Bilingual education also raises questions that go beyond language, questions such as what it takes to succeed in this country and how success is measured. The answer to these questions is complicated, first by the fact that many people buy into the great myth that all one has to do to succeed is work hard, and second by the fact that success in this country is measured solely by individual success. It also raises the questions whether or to what extent mastery of language alone is sufficient to escape the cycle of poverty. Even more critically, it raises the questions of just how crucial language is to identity and what it takes to nurture family, community, and cultural ties. And finally, it raises the question of what it means to be a true citizen of this country. Implicit in many of the arguments around language—and how this applies as well to other minorities who speak other languages—is the assumption that true citizens speak English. What is left out of such arguments is what it takes for those living in poverty—or below the poverty level—to find the time and energy to learn English. It is also necessary to point out that not all immigrants are poor, and the need to be able to use English will affect immigrants differently.
The question of what makes a true citizen revolves around not only language but other forms of cultural expression, and there are class issues involved as well. Implicit in the assumption about the United States as a "melting pot" is the belief that true citizens become like everyone else...
What is astonishing about the belief in the "melting pot" is the assumption that there exists a single correct way of being. In general, this belief in assimilation assumes absorption into the mainstream at the expense of ethnic and cultural identity, but this does not reflect reality. Alternative theories, such as multiculturalism and pluralism, do not sufficiently address the problem either. Multiculturalism, as some individuals may use this term, often assumes a basic and unchanging culture in which minorities merely add color rather than create an altogether new entity. Describing the drawbacks of pluralism, William V. Flores and Rina Benmayor wrote,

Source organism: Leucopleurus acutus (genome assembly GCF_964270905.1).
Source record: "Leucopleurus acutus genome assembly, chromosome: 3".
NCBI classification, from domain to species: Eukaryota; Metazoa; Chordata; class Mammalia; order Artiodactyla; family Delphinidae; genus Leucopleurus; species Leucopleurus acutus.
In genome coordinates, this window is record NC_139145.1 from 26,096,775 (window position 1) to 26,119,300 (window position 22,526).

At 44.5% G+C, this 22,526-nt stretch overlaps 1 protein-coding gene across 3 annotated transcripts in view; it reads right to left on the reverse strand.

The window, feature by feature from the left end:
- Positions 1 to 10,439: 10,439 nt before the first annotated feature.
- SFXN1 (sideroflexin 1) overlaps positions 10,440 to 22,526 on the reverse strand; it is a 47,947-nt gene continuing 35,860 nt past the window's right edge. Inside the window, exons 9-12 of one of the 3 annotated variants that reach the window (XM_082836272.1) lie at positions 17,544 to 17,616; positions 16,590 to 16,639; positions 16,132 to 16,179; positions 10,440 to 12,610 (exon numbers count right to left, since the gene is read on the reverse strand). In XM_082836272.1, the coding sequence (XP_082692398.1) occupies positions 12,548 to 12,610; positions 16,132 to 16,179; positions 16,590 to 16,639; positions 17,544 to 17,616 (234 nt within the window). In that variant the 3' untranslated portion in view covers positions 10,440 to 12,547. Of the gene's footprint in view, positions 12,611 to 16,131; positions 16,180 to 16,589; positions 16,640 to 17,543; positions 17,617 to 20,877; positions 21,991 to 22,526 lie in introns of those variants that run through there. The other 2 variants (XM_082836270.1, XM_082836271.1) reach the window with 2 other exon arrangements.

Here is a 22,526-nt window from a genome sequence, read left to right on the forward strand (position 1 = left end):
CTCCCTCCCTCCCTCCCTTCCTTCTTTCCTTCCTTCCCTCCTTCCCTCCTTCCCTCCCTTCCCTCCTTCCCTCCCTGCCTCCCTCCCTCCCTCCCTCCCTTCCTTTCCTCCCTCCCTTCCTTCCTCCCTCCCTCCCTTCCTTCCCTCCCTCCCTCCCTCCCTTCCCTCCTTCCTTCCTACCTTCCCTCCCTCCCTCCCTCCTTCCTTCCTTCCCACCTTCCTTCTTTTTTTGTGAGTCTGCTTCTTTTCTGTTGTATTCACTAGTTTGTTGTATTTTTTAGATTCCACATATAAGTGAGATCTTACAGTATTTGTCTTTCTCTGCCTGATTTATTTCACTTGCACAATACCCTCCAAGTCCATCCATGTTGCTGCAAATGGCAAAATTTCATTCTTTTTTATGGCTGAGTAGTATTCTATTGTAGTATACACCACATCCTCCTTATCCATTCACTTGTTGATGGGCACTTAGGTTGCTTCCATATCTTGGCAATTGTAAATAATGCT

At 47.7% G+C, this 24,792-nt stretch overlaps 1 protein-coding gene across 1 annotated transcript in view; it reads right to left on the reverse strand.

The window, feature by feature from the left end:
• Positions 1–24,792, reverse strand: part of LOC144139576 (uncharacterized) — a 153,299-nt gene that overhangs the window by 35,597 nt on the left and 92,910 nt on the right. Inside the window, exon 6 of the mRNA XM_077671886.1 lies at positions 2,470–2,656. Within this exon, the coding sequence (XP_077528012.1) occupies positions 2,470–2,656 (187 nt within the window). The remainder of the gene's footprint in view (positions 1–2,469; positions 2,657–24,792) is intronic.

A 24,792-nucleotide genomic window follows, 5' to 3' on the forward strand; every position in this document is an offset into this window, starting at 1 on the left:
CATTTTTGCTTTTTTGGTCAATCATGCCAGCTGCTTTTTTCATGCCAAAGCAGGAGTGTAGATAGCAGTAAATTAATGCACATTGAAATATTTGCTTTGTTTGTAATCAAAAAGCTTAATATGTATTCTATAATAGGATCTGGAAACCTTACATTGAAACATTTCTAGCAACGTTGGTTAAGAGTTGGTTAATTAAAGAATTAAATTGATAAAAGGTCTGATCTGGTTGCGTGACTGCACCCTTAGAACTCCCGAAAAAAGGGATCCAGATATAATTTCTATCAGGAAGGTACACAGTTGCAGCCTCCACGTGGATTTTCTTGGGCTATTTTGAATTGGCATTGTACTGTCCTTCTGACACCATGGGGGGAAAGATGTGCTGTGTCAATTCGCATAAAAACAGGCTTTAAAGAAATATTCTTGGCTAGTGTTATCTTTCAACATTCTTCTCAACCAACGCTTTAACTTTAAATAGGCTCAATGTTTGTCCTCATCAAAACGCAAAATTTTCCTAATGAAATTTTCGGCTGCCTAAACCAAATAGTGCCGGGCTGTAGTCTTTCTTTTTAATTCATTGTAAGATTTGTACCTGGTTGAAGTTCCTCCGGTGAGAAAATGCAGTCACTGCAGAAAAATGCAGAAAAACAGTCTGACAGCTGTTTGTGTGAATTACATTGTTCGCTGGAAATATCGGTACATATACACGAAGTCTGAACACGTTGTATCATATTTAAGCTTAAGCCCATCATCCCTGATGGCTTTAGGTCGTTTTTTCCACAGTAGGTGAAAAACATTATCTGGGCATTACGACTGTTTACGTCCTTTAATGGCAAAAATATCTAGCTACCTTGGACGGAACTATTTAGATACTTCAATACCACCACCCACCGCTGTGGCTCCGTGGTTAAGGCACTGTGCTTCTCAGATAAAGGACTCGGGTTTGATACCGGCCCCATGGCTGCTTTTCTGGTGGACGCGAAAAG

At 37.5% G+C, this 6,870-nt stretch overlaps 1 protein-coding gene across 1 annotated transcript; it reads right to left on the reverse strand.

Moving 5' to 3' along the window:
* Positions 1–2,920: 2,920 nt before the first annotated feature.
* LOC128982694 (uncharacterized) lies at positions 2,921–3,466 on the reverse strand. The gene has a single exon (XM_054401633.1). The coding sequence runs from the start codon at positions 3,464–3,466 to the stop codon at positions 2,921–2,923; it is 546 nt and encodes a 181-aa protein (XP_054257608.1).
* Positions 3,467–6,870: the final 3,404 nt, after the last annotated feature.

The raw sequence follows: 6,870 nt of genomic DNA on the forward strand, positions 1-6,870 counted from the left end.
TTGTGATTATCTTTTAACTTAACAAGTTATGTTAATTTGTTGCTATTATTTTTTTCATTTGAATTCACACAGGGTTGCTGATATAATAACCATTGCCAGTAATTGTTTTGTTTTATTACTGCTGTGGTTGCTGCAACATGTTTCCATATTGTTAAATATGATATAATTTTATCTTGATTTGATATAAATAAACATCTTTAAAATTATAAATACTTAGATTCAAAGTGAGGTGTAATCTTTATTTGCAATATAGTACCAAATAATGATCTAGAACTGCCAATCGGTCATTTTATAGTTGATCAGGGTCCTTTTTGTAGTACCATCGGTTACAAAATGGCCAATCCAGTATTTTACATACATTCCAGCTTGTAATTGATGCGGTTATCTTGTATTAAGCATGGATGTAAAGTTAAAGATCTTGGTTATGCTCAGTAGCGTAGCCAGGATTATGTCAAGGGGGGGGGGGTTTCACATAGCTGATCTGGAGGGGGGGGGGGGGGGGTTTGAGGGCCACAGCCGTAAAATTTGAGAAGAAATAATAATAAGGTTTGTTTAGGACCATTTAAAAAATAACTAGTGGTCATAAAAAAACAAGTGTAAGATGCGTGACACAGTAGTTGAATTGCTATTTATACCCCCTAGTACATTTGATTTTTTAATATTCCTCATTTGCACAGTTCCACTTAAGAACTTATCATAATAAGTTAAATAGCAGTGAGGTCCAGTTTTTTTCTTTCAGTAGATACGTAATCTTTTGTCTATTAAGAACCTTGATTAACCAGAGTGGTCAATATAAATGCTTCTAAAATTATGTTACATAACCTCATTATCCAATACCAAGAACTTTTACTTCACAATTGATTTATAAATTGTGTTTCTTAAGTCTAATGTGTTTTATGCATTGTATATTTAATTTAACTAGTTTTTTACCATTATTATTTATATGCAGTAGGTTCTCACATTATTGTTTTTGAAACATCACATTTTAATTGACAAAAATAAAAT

While pluralism allows for private and even some public celebration of difference, it tends to be the celebration of difference in publicly sanctioned settings of special holidays, parades, and social events, where we are permitted to be Jewish, or Italian, or Polish, or to claim any other ethnic heritage. Pluralism implies that in our private lives we can possess and exhibit different cultural identities, but that in the public sphere, except in those sanctioned displays of ethnicity, we must put aside those identities and interact instead in a culturally neutral space as "Americans." By taking for granted that public space can be and is culturally neutral, pluralism endorses the dominant culture as normative. More serious is pluralism's silence on inequality and power relations in the country. While expression of difference is permitted, challenges to power relations are suppressed. (Latino Cultural Citizenship, Boston: Beacon Press, 1997)
... The process of telling one's story leads to greater understanding—not just for the listener but for the narrator as well. If the listener has developed the gifts of empathy, then it is in hearing the story that he or she may begin to understand. And sometimes it is with the telling of the story that the narrator hears, learns, and understands more deeply the significance and meaning of the story. Transformation requires understanding that comes from the very center of our being—that place that sees and knows no difference between people across social boundaries...
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Last updated on Saturday, December 10, 2011.